Almost a century ago, British geologist and archaeologist Herbert Henry Thomas provocatively claimed he knew where Stonehenge’s famous rocks came from.
While his findings and methods have since been disputed, it turns out Thomas was almost right – with new results from a painstaking eight-year excavation project finally identifying where the mysterious megaliths originated.
A study led by researchers from University College London (UCL) provides new evidence to confirm that Stonehenge’s ‘bluestones’ (not to be confused with its even larger sarsen trilithons) came from Pembrokeshire’s Preseli Hills in West Wales.
Two separate quarries called Carn Goedog and Craig Rhos-y-felin in the Preseli Hills – which lies approximately 230 kilometres (about 140 miles) to the west of Stonehenge – have been identified as the “exact geological sources” of the bluestones, the team claims in their new paper.
Thomas had originally proposed the stones originated at a different site called Carn Menyn, the largest dolerite outcrop in the region.
Of course, while one mystery appears to be wrapped up, other even bigger questions remain outstanding.
“What’s really exciting about these discoveries is that they take us a step closer to unlocking Stonehenge’s greatest mystery – why its stones came from so far away,” says UCL archaeologist Mike Parker Pearson.
“Every other Neolithic monument in Europe was built of megaliths brought from no more than 10 miles (16 kilometres) away. We’re now looking to find out just what was so special about the Preseli hills 5,000 years ago, and whether there were any important stone circles here, built before the bluestones were moved to Stonehenge.”
Investigations at the sites reveal that of the two quarries identified, Carn Goedog, on the north slope of the Preseli Hills, was the main source of Stonehenge’s spotted dolerite bluestone, while the outcrop at Craig Rhos-y-felin provided rhyolite specimens.
We don’t know why these huge bluestone pillars, once extracted from these outcrops, were then transported such a great distance to end up at Stonehenge.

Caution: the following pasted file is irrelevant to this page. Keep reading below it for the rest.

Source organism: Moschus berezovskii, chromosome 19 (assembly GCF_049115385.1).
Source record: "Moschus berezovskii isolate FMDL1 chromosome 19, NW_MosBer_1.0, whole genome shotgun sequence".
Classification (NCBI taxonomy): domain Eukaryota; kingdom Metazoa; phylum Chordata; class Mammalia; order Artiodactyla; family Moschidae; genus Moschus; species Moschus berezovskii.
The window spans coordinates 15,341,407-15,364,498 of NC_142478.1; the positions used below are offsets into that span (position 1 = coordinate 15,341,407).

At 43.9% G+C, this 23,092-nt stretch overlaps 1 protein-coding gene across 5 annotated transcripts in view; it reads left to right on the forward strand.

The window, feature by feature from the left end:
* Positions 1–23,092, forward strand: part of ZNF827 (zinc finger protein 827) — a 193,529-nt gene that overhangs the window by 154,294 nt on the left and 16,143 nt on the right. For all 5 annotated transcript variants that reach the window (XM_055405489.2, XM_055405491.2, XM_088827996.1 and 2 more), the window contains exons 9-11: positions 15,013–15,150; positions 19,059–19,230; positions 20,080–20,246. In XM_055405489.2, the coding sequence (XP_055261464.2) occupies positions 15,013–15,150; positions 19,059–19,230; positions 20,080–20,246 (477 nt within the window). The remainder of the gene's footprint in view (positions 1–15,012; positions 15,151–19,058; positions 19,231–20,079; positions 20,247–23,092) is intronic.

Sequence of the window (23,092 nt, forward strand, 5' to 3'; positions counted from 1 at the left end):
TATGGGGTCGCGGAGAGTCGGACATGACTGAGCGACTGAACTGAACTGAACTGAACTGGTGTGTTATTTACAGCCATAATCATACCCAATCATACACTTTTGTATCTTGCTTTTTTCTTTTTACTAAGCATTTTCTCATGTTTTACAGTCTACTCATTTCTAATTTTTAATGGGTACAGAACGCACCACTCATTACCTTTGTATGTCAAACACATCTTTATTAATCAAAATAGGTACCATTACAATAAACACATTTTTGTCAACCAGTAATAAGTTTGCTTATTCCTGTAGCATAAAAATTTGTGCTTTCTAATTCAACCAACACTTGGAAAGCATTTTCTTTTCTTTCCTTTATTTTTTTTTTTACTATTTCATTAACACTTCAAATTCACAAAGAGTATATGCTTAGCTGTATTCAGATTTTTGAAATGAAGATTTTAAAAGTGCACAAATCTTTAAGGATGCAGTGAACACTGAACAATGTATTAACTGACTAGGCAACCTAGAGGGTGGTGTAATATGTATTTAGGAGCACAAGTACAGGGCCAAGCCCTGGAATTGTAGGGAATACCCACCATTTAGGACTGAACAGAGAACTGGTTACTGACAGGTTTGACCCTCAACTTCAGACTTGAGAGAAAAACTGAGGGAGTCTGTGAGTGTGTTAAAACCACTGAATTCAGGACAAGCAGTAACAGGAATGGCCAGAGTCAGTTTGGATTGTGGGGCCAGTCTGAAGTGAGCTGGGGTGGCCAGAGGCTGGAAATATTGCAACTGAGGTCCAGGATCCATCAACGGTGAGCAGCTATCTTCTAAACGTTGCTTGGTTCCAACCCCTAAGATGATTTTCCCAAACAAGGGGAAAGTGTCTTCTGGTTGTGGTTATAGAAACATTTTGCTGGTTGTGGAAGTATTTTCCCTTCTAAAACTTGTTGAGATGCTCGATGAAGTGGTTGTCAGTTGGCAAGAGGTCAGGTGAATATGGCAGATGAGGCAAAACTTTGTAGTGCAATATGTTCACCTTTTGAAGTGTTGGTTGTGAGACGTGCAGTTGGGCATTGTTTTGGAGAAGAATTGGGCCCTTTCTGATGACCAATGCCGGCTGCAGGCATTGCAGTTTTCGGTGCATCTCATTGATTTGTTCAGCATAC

But the researchers do have some ideas on that front, although they’re still entirely speculative.
“It is making us think that this was part of a coordinated and unified operation that extended across southern Britain and that Stonehenge’s purpose was to unify the two cultures (east and west) of Neolithic Britain,” Pearson told Atlas Obscura.
The researchers also hypothesise how the feat could have been achieved, thanks to evidence of remnants of human-made stone and earth platforms found at the sites.
“Bluestone pillars could be eased down onto this platform, which acted as a loading bay for lowering them onto wooden sledges before dragging them away,” says one of the team, archaeologist Colin Richards from Scotland’s University of the Highlands and Islands.
The research also gives us a clearer impression of when all this heavy work was conducted.
“The dating evidence from the bluestone quarry sites at both Carn Goedog and Craig Rhos-y-felin arguably places monolith extraction in the second half of the fourth millennium BC,” the authors explain.
“Most of the prehistoric dates for Carn Goedog fall within the period c. 3350–3000 cal BC, while those for Craig Rhos-y-felin provide a slightly longer chronological span.”
The research also suggests that Stonehenge’s pillars weren’t transported to their eventual destination by sea – as some have previously hypothesised – given the land route would have ultimately been more direct.
But while the megaliths were certainly transported somehow from the Preseli Hills, quite how they were handled beforehand remains another mystery, especially given the outcrops’ proximity to Banc Du – a neolithic enclosure and gathering place.
“Almost 100 years ago, the geologist H.H. Thomas speculated that the bluestones had initially been incorporated into a ‘venerated stone circle’ somewhere in Preseli, before making their momentous journey to Salisbury Plain,” the authors write.
Quite what it all adds up to remains to be seen, but Stonehenge’s origin story is far from yet being told in full.
“I think the important thing is realising that the quarries aren’t just there in isolation, that they’re actually part of a larger ceremonial landscape, which includes the gathering place,” Pearson told Live Science.
“There’s also a concentration of Neolithic tombs in that area.”
The findings are reported in Antiquity.